Plants perennial. Stems 4-12(-18) dm, moderately prickly throughout, prickles patent, longest 7-10 mm. Leaf blades: abaxial surface prickly on main veins, adaxial surface unarmed or sparingly prickly on midrib; basal blades shallowly to often deeply lobed; distal not clasping. Inflorescences: buds subglobose to oblong, body 15-18 × 12-15 mm, sparingly prickly, prickles patent; sepal horns usually slender, terete, (5-)8-12(-14) mm, unarmed or with 1-2 prickles near base. Flowers 6-9 cm broad; petals white; stamens about 150; filaments pale yellow; pistil 3-4-carpellate. Capsules narrowly ellipsoid to narrowly ellipsoid-ovoid, 30-45 × 8-14 mm (including stigma and excluding prickles), scattered-prickly, surface clearly visible, longest prickles 6-8(-10) mm. Seeds to 2 mm. 2 n = 28. Flowering spring; fruiting spring-summer. Washes and outwash plains, deserts; 0-900 m (s to n); Ariz.; Mexico (Sonora and Baja California).
Plant: shrub or herb; STEMS glaucous green, with 5-25 perpendicular or declinate prickles per square cm of surface, the largest 7-10 mm long Leaves: prickly on the veins, about 3-15 prickles per square cm of surface below, 0-5 prickles per square cm above; lower and middle cauline leaves lobed one-fourth to four-fifths to the midrib, the lobes one or two times as long as wide, the margin angular at the apex, the sinuses and lobes subequal in width; uppermost leaves shallowly lobed or dentate, half-clasping INFLORESCENCE: cymose Flowers: buds subspherical before anthesis; calyx with 10-30 mostly ascending prickles per sepal, the sepal horn 7-12 mm long, with 0-4 prickles near its base, typically terete when fresh, the apical prickle usually not basally flattened or enlarged; petals white; stamens 150 or more Fruit: CAPSULES narrowly elliptic, with 20-50 prickles per square cm of surface, the largest prickles 5-10 mm long; SEEDS numerous, pitted Misc: Deserts and foothills; 50-1050 m (100-3500 ft); Mar REFERENCES: Ownbey, Gerald B., Jeffrey W. Brasher, and Curtis Clark. 1998 Papaveraceae. J. Ariz. - Nev. Acad. Sci. 30(2): 120.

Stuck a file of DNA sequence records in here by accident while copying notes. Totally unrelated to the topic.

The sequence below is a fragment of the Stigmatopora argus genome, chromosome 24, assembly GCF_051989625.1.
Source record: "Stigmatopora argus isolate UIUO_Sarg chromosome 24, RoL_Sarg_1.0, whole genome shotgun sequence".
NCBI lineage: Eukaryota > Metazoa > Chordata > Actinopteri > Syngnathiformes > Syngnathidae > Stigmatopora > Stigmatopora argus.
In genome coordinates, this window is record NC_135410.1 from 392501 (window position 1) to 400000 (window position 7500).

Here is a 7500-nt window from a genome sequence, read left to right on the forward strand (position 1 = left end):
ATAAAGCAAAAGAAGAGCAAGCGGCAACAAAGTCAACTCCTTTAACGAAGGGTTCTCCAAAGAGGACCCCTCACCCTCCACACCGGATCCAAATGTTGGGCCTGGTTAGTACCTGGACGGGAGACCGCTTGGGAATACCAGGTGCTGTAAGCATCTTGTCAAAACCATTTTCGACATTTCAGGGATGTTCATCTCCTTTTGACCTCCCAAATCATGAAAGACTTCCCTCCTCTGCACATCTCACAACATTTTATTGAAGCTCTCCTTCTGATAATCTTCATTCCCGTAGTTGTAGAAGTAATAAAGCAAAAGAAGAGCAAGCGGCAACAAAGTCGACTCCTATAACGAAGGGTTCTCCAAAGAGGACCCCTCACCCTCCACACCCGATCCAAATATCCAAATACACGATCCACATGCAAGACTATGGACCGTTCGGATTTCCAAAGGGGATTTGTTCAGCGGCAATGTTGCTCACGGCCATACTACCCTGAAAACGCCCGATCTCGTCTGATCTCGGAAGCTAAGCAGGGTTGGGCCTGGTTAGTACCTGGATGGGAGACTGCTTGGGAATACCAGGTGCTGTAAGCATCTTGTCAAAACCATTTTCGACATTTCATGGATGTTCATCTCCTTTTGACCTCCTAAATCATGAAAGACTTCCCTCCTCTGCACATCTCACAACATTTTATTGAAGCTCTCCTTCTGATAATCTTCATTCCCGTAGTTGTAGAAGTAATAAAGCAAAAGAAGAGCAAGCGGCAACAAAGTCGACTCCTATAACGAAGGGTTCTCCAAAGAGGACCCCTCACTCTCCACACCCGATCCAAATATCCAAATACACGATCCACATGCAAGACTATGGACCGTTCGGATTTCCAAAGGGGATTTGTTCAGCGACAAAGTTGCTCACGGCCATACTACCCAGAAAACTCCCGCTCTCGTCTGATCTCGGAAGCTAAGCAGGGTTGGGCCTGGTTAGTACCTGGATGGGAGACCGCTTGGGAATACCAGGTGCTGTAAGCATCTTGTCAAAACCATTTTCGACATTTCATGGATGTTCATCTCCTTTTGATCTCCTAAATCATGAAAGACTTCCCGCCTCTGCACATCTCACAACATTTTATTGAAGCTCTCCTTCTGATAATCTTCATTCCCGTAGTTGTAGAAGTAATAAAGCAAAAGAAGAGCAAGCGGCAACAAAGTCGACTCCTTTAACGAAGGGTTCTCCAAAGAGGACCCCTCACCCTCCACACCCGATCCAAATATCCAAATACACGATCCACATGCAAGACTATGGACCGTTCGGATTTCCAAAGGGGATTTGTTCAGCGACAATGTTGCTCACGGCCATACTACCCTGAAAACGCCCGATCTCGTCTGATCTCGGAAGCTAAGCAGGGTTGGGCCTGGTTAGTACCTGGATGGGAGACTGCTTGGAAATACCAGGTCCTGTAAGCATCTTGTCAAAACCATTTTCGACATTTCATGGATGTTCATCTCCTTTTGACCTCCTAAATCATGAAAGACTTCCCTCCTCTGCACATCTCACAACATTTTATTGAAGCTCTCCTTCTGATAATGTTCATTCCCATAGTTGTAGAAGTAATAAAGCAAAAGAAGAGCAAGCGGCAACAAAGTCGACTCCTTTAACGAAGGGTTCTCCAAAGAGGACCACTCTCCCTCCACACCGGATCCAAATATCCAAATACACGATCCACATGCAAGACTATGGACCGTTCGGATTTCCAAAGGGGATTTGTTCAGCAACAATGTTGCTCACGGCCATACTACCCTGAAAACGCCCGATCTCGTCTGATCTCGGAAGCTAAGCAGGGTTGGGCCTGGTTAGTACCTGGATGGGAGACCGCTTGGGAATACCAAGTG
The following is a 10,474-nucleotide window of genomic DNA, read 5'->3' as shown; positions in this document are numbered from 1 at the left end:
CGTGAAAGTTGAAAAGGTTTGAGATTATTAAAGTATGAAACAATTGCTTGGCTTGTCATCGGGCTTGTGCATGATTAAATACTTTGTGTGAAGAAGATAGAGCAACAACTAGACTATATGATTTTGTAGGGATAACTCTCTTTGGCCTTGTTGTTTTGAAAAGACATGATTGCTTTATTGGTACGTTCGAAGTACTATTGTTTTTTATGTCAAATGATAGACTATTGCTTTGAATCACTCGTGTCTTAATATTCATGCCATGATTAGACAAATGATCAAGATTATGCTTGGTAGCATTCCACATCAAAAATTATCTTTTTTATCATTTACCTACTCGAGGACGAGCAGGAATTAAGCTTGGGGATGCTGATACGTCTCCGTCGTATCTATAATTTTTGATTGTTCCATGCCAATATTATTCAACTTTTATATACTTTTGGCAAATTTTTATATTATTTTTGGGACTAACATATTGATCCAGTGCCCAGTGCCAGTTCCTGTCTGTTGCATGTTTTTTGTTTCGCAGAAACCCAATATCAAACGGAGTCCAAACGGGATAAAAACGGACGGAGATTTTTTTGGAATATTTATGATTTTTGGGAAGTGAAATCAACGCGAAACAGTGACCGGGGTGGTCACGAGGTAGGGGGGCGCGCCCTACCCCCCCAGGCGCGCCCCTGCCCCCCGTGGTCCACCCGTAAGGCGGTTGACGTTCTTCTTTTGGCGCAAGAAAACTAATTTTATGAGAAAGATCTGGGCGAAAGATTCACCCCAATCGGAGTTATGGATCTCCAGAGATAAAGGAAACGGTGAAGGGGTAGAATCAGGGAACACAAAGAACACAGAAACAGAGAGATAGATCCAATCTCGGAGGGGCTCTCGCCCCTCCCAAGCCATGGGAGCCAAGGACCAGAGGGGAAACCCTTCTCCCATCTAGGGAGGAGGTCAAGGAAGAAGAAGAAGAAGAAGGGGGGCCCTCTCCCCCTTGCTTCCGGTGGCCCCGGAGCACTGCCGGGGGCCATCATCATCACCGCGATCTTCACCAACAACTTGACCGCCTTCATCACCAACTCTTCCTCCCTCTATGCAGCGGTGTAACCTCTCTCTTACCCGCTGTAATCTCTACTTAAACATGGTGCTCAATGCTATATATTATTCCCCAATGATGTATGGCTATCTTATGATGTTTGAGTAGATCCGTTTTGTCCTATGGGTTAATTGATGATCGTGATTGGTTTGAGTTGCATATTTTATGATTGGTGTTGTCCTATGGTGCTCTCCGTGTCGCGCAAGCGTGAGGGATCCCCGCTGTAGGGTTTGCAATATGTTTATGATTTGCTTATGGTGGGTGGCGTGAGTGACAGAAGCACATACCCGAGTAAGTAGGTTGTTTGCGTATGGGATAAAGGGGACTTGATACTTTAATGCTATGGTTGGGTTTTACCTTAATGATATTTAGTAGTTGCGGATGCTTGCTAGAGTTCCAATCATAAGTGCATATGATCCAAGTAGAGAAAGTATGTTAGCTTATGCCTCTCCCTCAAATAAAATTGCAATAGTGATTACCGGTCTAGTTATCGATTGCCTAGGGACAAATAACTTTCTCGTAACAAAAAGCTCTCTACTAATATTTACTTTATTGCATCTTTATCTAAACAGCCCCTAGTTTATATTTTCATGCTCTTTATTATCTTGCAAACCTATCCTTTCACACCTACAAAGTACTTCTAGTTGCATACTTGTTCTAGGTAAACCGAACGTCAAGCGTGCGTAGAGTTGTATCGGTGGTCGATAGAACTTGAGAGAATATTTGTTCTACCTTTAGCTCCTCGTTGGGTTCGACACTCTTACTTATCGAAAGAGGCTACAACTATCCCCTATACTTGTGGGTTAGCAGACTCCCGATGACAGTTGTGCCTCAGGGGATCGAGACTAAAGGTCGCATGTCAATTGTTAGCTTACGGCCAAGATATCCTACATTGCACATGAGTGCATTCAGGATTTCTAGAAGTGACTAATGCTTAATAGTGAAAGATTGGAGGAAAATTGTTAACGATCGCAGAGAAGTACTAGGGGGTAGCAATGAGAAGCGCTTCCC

FNA 2012, Kearney and Peebles 1969
Duration: Perennial Nativity: Native Lifeform: Forb/Herb General: Herbaceous perennials, to 2 m tall, stems stout, erect, leafy, solitary or branching, armed with sharp, reddish spines and moderately prickly throughout, prickles patent, the longest 7-10 mm. Leaves: Alternate, basal leaves in a basal rosette, shallowly to often deeply lobed, cauline leaves unlobed or commonly shallowly to deeply lobed with dentate margins, each tooth terminated by a prickle, surfaces glaucous and often mottled over the veins, lower surfaces prickly on the main veins, upper surfaces unarmed or sparingly prickly on midribs, uppermost blades not clasping. Flowers: White, large and showy, 6-9 cm broad, with 6 delicate white petals with rounded tips in 2 whorls of 3, buds subglobose to oblong, the body 15-18 long and 12-15 mm wide, with sparingly prickly surfaces, sepals 2-3, unarmed or prickly, each with an erect, subterminal, hollow horn tipped with a prickle, sepal horns usually slender, terete, 5-14 mm long, unarmed or with 1-2 prickles near the base, stamens about 150, filaments pale yellow, pistils 3-4-carpellate, ovaries 1-locular, styles short, to 3 mm long in fruit, stigmas 3-7-lobed, infloresences terminal, cymose, with subtending bracts. Fruits: Capsules narrowly ellipsoid to narrowly ellipsoid-ovoid, 30-45 mm long and 8-14 mm wide (including the stigmas and excluding the prickles), the longest prickles 6-10 mm long, fruits erect and dehiscing from apex, surfaces scattered-prickly and still clear Ecology: Found in washes, outwash plains, and desert communities, from 1,500-5,000 ft (457-1524 m); flowering most of the year. Distribution: South Dakota and Wyoming to Arizona and Mexico. Notes: This armed desert-dweller enjoys sandy washes and roadsides, and has delicate white flowers with large rounded petals and yellow throats, and is densely prickly throughout. The fruits are also sparsely spiny, without thick, hard walls (if so, see A. platyceras). Look for this species under A. intermedia in Kearney and Peebles. Ethnobotany: Specific uses for this species are unknown, but other species in the genus have uses. Synonyms: Argemone intermedia Editor: LCrumbacher2012 Etymology: Argemone comes from the Greek argemos, "a white spot (cataract) on the eye," which this plant was once supposed to cure, and gracilenta means slender.